Seven months after Serbia sidestepped International Monetary Fund support by selling foreign-currency bonds, the looming reduction in U.S. stimulus is driving sentiment lower and the nation back into IMF talks.
Investors demanded 433 basis points, or 4.33 percentage points, of extra yield to hold Serbia’s dollar bonds instead of Treasuries yesterday, compared with 345 for Nigeria, which has the same BB- junk rating from Standard & Poor’s, according to JPMorgan Chase & Co. indexes. The spread for Hungarian dollar notes, ranked one level higher at S&P, stood at 330 basis points, the data show.
Serbia is taking steps to curb its fiscal deficit, forecast by the IMF to reach 8.3 percent of gross domestic product this year, by as much as 1.6 billion euros ($2.2 billion) by 2016 to assuage investors and reach a stand-by loan agreement with the Washington-based lender. The Balkan nation’s budget and current-account shortfalls leave it vulnerable to foreign sentiment as the Federal Reserve weighs when to start paring stimulus.
“There is a credibility issue that needs to be addressed and an IMF program would help with that,” Agata Urbanska-Giner, a London-based economist at HSBC Holdings Plc, said by e-mail yesterday. “The noise seems positive now but the bottom line is that Serbia is not signing any IMF deal today.”
The Fund refused to start talks on a possible aid deal with Belgrade in May after the nation missed fiscal commitments. The negotiations restarted this week “in a positive manner,” Serbia’s Finance Minister Lazar Krstic, a former McKinsey & Co. associate principal who assumed his post last month, said in an interview two days ago.
Serbia’s economy still bears the scars from wars, sanctions, hyperinflation and currency devaluations that occurred in the 1990s under former President Slobodan Milosevic, whose Socialist Party is now led by Prime Minister Ivica Dacic. The government will start accession talks with the European Union in January, while its former Yugoslav peers Slovenia and Croatia are already in.
The country, whose budget gap will be wider than any of the 28 EU countries in 2013 if no measures are taken, needs to borrow about 4 billion euros by June to refinance maturing debt and cover the deficit, Krstic said. Of that amount, 2.6 billion euros represent maturing debt securities, data compiled by Bloomberg show.
“Cooperation with the IMF would be desirable,” Juraj Kotian, co-chief east European economist at Erste Group Bank AG in Vienna, said in an e-mail Oct. 2. “Serbia is the only country from the region where the current account deficit has not narrowed sufficiently, so the country still remains strongly dependent on foreign capital inflows.”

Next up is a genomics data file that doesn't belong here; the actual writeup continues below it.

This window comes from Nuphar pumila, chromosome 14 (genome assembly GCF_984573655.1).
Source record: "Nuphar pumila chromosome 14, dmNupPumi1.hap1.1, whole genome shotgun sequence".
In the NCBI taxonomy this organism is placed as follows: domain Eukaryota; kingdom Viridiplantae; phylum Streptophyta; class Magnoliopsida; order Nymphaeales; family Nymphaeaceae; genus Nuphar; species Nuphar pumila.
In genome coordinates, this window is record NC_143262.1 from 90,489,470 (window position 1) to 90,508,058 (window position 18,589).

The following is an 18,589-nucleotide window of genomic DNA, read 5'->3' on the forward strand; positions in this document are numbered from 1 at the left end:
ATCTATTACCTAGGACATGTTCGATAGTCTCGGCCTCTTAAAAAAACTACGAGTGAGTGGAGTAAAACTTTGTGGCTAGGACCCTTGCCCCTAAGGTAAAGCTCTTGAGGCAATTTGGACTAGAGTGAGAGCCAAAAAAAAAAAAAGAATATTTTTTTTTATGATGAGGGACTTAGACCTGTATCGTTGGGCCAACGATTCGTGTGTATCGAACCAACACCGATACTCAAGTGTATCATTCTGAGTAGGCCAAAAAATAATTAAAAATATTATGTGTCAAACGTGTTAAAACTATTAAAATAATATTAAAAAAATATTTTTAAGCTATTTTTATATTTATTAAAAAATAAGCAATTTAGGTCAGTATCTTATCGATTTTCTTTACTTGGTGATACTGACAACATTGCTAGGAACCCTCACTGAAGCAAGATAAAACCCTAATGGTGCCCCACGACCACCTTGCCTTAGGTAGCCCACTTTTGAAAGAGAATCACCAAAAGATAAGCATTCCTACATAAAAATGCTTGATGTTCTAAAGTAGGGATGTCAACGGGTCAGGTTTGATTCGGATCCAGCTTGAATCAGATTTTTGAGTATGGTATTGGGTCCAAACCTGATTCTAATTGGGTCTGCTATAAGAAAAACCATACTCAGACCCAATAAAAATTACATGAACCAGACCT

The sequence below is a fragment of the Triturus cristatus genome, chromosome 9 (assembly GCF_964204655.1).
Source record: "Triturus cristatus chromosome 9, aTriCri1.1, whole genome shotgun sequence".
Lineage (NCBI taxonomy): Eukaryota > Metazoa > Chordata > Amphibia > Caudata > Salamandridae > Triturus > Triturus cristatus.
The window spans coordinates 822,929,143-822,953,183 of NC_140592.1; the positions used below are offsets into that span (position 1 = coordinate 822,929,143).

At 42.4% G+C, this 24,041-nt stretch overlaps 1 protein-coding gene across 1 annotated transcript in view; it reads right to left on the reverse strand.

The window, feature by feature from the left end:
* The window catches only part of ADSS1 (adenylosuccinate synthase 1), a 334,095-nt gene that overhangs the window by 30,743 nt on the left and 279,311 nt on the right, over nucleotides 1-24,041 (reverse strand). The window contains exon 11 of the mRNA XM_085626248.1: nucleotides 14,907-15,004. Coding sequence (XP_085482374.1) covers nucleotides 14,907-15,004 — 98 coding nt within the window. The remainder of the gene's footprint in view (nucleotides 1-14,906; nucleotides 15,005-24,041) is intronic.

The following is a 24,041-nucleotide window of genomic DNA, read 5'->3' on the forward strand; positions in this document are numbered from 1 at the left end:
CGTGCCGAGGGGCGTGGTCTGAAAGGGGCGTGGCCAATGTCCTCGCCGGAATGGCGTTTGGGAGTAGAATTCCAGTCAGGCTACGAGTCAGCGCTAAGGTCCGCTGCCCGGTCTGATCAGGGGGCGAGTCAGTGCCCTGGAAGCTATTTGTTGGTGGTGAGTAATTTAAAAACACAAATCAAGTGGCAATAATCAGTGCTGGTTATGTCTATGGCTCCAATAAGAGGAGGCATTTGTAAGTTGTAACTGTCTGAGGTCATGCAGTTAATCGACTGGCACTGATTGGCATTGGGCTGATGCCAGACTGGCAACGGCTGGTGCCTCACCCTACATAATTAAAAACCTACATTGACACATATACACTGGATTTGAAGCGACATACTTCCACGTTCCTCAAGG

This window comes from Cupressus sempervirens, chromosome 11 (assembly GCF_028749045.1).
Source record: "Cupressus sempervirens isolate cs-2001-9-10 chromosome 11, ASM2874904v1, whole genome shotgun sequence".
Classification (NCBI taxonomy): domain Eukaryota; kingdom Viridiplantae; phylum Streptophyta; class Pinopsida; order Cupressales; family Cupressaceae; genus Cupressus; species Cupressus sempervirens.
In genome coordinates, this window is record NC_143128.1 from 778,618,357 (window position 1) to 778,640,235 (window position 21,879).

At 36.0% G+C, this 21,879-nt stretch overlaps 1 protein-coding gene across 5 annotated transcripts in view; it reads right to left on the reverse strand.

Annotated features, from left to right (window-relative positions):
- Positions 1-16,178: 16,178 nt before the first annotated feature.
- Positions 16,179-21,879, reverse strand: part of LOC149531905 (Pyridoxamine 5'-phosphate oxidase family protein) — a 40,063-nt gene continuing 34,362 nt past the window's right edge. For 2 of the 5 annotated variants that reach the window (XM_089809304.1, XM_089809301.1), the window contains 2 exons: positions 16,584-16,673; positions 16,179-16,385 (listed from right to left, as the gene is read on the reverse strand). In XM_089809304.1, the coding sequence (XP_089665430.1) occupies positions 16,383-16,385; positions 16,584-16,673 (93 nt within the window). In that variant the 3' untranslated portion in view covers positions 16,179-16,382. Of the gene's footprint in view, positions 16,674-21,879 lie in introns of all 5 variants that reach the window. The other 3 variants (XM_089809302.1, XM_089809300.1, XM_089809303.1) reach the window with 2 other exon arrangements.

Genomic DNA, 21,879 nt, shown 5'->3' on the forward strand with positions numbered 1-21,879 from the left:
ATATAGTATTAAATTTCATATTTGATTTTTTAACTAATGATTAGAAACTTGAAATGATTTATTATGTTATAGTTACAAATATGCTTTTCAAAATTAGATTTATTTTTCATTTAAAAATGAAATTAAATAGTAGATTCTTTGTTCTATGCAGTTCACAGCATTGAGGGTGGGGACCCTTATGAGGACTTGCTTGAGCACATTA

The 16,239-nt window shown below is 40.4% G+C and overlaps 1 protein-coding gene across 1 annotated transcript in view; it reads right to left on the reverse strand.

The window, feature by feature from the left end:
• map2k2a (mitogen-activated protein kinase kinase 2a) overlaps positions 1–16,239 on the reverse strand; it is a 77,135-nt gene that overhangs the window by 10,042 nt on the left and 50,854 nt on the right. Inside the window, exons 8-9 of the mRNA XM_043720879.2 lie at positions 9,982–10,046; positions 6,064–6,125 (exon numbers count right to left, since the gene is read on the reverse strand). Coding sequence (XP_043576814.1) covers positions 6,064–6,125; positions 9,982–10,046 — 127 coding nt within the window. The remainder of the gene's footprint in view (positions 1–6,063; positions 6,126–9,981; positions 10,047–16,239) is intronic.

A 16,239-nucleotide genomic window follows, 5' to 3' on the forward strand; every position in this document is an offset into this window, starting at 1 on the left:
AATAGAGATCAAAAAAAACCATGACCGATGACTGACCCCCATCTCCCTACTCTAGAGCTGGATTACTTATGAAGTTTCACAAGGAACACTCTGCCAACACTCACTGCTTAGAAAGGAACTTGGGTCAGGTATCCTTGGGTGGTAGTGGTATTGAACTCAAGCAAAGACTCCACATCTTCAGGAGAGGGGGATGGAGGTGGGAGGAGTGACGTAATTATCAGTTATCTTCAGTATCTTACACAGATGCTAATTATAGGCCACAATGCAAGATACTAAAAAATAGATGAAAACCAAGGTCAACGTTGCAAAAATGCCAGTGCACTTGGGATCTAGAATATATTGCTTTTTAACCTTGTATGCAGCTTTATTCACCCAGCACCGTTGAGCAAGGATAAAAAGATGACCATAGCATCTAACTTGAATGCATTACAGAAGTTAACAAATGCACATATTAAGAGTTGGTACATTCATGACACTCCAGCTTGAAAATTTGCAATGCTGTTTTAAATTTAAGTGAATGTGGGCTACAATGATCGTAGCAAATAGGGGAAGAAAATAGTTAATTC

The Balkan nation’s economy is reviving after two recessions in three years, buoyed by rising exports and farm output. The central bank forecasts gross domestic product will accelerate from 2 percent in 2013 to 2.5 percent next year.
Economic growth, combined with rising remittances from abroad, will help narrow the current-account deficit by three percentage points to about 7.5 percent of GDP, Erste estimates. The IMF in a July Article IV report forecast the shortfall at 8.7 percent of GDP, compared with a projected surplus in Hungary.
The yield on Serbia’s 2021 dollar bond reached a 15-month high of 7.46 percent on Sept. 10, almost 300 basis points above its level when U.S. Federal Reserve Chairman Ben S. Bernanke said the central bank may gradually withdraw from bond purchases which have been used to stimulate the economy. It has since fallen 85 basis points after the Fed surprised investors by delaying tapering, underscoring Serbia’s vulnerability to shifts in global risk appetite.
“I believe the Fed gave Serbia a lifeline by delaying tapering,” said Abbas Ameli-Renani, a strategist at Royal Bank of Scotland Group Plc in London, who has an “overweight” recommendation for Serbian 2021 dollar bonds over Hungarian debt of the same maturity. “Serbia now has three-month window to issue dollar debt”
While the country could raise funds without an IMF accord, such sales would come at a “hefty” cost because above-market yields would be needed to lure investors, according to Ameli-Renani. Restarting talks with the IMF “will likely build a bridge toward final rapprochement” and government concessions such as a cut in public wages may lead to an agreement in the first quarter, he said.
Serbia is ready for “fiscal consolidation” amounting to about 1.5 percentage points of GDP per year to stabilize its debt by 2016, Finance Minister Krstic said. The savings would be achieved via “structural reforms” in public administration, state-run companies, health, education and financing, and won’t necessarily translate into an equivalent drop in the budget deficit, he said.
In addition to selling a $1 billion Eurobond, the country’s refinancing options include domestic borrowing or a loan from the United Arab Emirates of as much as $3 billion to replace more expensive debt, according to Krstic. Selling a Eurobond, the fourth since September 2012, “won’t be cheap”, he said.
Serbian dollar bonds yielded 61 basis points more than Hungarian debt on Oct. 3, whereas as recently as June 6 the spread was negative, according to JPMorgan EMBI indexes. The surcharge over dollar debt issued by Poland, the biggest economy among the 11 eastern EU members, widened by 23 basis points over the same period to 274 basis points..
“Serbia falls into the vulnerable category,” HSBC’s Urbanska-Giner said. “The twin-deficits label still applies and for all countries with that label, tapering is a big story.”